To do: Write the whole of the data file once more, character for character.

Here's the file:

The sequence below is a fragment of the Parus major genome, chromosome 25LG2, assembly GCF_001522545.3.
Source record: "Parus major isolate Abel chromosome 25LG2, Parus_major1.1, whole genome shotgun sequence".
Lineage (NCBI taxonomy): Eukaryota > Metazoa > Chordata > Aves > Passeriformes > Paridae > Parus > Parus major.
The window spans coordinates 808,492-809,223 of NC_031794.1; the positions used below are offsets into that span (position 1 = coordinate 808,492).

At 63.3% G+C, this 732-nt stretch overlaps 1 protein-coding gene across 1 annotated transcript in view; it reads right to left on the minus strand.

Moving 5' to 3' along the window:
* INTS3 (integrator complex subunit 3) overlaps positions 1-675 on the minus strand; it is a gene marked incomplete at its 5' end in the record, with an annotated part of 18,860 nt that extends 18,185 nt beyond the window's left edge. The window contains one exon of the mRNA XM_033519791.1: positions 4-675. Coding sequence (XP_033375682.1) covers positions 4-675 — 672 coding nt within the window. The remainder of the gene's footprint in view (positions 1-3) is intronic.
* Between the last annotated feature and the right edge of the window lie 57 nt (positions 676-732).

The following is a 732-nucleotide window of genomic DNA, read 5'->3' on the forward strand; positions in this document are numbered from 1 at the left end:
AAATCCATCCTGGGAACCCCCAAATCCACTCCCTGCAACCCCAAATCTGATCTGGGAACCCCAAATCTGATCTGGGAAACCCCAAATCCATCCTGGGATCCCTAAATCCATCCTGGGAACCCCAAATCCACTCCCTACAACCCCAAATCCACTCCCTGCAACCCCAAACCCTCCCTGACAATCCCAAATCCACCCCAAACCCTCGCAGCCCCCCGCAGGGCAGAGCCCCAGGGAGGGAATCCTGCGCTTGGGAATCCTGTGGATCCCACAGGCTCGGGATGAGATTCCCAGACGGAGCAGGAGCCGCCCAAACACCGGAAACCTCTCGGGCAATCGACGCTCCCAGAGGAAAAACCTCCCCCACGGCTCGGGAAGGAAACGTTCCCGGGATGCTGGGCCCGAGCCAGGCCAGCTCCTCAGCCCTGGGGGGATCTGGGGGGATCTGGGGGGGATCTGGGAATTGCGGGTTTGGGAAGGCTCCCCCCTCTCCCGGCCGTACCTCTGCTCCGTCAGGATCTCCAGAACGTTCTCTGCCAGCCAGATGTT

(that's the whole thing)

The sequence below is a fragment of the Parus major genome, chromosome 25LG2, assembly GCF_001522545.3.
Source record: "Parus major isolate Abel chromosome 25LG2, Parus_major1.1, whole genome shotgun sequence".
Lineage (NCBI taxonomy): Eukaryota > Metazoa > Chordata > Aves > Passeriformes > Paridae > Parus > Parus major.
The window spans coordinates 808,492-809,223 of NC_031794.1; the positions used below are offsets into that span (position 1 = coordinate 808,492).

At 63.3% G+C, this 732-nt stretch overlaps 1 protein-coding gene across 1 annotated transcript in view; it reads right to left on the minus strand.

Moving 5' to 3' along the window:
* INTS3 (integrator complex subunit 3) overlaps positions 1-675 on the minus strand; it is a gene marked incomplete at its 5' end in the record, with an annotated part of 18,860 nt that extends 18,185 nt beyond the window's left edge. The window contains one exon of the mRNA XM_033519791.1: positions 4-675. Coding sequence (XP_033375682.1) covers positions 4-675 — 672 coding nt within the window. The remainder of the gene's footprint in view (positions 1-3) is intronic.
* Between the last annotated feature and the right edge of the window lie 57 nt (positions 676-732).

The following is a 732-nucleotide window of genomic DNA, read 5'->3' on the forward strand; positions in this document are numbered from 1 at the left end:
AAATCCATCCTGGGAACCCCCAAATCCACTCCCTGCAACCCCAAATCTGATCTGGGAACCCCAAATCTGATCTGGGAAACCCCAAATCCATCCTGGGATCCCTAAATCCATCCTGGGAACCCCAAATCCACTCCCTACAACCCCAAATCCACTCCCTGCAACCCCAAACCCTCCCTGACAATCCCAAATCCACCCCAAACCCTCGCAGCCCCCCGCAGGGCAGAGCCCCAGGGAGGGAATCCTGCGCTTGGGAATCCTGTGGATCCCACAGGCTCGGGATGAGATTCCCAGACGGAGCAGGAGCCGCCCAAACACCGGAAACCTCTCGGGCAATCGACGCTCCCAGAGGAAAAACCTCCCCCACGGCTCGGGAAGGAAACGTTCCCGGGATGCTGGGCCCGAGCCAGGCCAGCTCCTCAGCCCTGGGGGGATCTGGGGGGATCTGGGGGGGATCTGGGAATTGCGGGTTTGGGAAGGCTCCCCCCTCTCCCGGCCGTACCTCTGCTCCGTCAGGATCTCCAGAACGTTCTCTGCCAGCCAGATGTT